The Department’s Forest Statistics - Ireland 2022 provides up-to-date information on a wide range of topics on the forest sector in Ireland, including planting rates, species composition, forest sizes, timber production, employment, forest health and – this year – a section on public attitudes towards forestry.
The headline-grabbing information is already in the public domain, but exploring beyond the highlights is worthwhile to discover the real state of Ireland’s forests and timber industry. While the National Forest Inventory hasn’t been published yet, it is advanced sufficiently to show the breakdown of species (Table 1).
The total area of forest is now at 808,848ha or 11.6% of the land area, comprising 411,484ha (5.9%) of privately owned forests and 397,364ha (5.7%) in public ownership, which is mainly managed by Coillte.
“For the first time in the history of the state, there are more privately owned forests than publicly owned forests,” according to the report.
There are interesting trends emerging in species composition. Sitka spruce now accounts for 44.6% of the forest area (Table 1) compared with 47% in 2007, while total broadleaf cover now at 27% is well up on the 21.8% recorded as recently as 2007.
Ireland’s tree cover is well below the European average, but when the 6.4% or 482,000ha of “hedgerows, individual trees and non-forest woodland and scrub” are included, the countryside has 18% tree cover.
The report acknowledges that “diseases such as Phytophthora ramorum (mainly affecting larch) and Hymenoscyphus fraxineus – ash dieback – may influence species diversity into the future” but it is surprising that ash cover is estimated at 24,300ha compared with 25,300ha in 2017, given the devastation of the diseases. Likewise, larch still covers 23,800ha compared with 24,500ha in 2017, despite P. ramorum damage in the intervening years.
“There has been a gradual decline in the uptake of the afforestation scheme since 2013,” the report states. This understatement should have been followed by some comments on the reasons for this decline and how it might be addressed.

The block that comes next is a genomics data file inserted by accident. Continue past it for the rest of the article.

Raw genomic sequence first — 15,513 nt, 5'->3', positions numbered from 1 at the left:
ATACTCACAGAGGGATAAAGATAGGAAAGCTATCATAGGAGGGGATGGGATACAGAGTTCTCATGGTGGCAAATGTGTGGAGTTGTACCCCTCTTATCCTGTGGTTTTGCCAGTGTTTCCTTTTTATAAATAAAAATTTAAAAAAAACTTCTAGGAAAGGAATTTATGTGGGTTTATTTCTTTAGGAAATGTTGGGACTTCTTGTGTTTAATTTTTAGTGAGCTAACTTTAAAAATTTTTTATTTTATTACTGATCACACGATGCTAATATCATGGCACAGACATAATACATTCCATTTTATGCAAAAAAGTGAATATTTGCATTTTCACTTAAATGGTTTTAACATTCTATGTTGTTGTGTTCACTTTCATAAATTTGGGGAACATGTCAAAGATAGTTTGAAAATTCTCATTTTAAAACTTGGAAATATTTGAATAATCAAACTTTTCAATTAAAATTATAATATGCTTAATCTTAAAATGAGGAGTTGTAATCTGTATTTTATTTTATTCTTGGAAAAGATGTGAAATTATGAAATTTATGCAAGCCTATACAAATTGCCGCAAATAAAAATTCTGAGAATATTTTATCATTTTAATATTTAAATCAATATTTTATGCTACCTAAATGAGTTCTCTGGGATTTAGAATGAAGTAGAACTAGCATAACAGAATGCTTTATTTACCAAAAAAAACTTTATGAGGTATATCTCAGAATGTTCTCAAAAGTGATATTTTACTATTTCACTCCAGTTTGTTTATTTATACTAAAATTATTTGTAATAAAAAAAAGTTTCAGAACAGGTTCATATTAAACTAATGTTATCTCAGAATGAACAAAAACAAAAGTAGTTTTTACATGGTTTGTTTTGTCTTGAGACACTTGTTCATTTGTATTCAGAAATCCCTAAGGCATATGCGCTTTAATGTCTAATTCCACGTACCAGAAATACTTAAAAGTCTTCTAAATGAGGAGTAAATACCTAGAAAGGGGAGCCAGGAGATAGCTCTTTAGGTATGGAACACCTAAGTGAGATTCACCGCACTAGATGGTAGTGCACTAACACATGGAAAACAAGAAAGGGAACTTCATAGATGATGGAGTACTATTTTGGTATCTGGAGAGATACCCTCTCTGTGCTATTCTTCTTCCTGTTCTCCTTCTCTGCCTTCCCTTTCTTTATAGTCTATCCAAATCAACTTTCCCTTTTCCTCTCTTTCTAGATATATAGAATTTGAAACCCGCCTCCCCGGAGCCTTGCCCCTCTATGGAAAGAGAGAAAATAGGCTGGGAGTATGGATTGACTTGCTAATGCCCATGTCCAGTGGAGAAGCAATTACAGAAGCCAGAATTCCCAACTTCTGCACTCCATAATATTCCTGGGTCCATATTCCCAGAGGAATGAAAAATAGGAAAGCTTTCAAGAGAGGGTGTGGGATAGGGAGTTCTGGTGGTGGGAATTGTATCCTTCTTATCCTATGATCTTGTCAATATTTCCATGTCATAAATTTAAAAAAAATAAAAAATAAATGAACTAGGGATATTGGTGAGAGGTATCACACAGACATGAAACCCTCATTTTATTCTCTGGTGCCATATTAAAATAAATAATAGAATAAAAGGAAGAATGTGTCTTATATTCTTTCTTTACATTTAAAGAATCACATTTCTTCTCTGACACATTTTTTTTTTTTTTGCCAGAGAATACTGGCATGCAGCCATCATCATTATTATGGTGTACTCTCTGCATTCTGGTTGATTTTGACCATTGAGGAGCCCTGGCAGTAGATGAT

The decline in afforestation is shocking, especially when comparisons are drawn between counties for the period provided (2002 and 2021).
This is especially stark in Munster counties Kerry (1,825ha down to 121ha), Limerick (1,175ha to 60ha), Cork (2,094ha to 343ha), Clare (1,012ha to 174ha), Tipperary (893ha to 32ha) and Waterford (482ha to 33ha).
But this decline is widespread even in counties that have supposedly high afforestation such as Leitrim (467ha down to 98ha) and Mayo (929ha to 119ha), while Laois, which had a healthy 476ha afforestation programme in 2002, just managed 5ha last year.
Farmers who planted 81% of new forests in 1980 only planted 12% in 2020.
There are positive performances in roading. For example, “between 2006 and 2021 an average of 89km of private grant-aided forest roads were built annually.”
The total forecast of volume production for the island of Ireland continues to increase over the forecast period 2021-2040 (Figure 1). Annual production is estimated to increase from 5.0m m3 this year to 7.6m m3 in 2040. The report is confident that forecasts reflect actual production.
“[The] relative accuracy of the roundwood forecast data from 2016 and 2021 is displayed by comparing forecast data with the annual roundwood removals from the intervening period,” it states.
This is true, but data displaying timber removed from forests shows a marked difference compared with timber purchased by the industry, which should largely be the same except where logs are purchased directly by UK traders or where forest owners use timber for their own uses.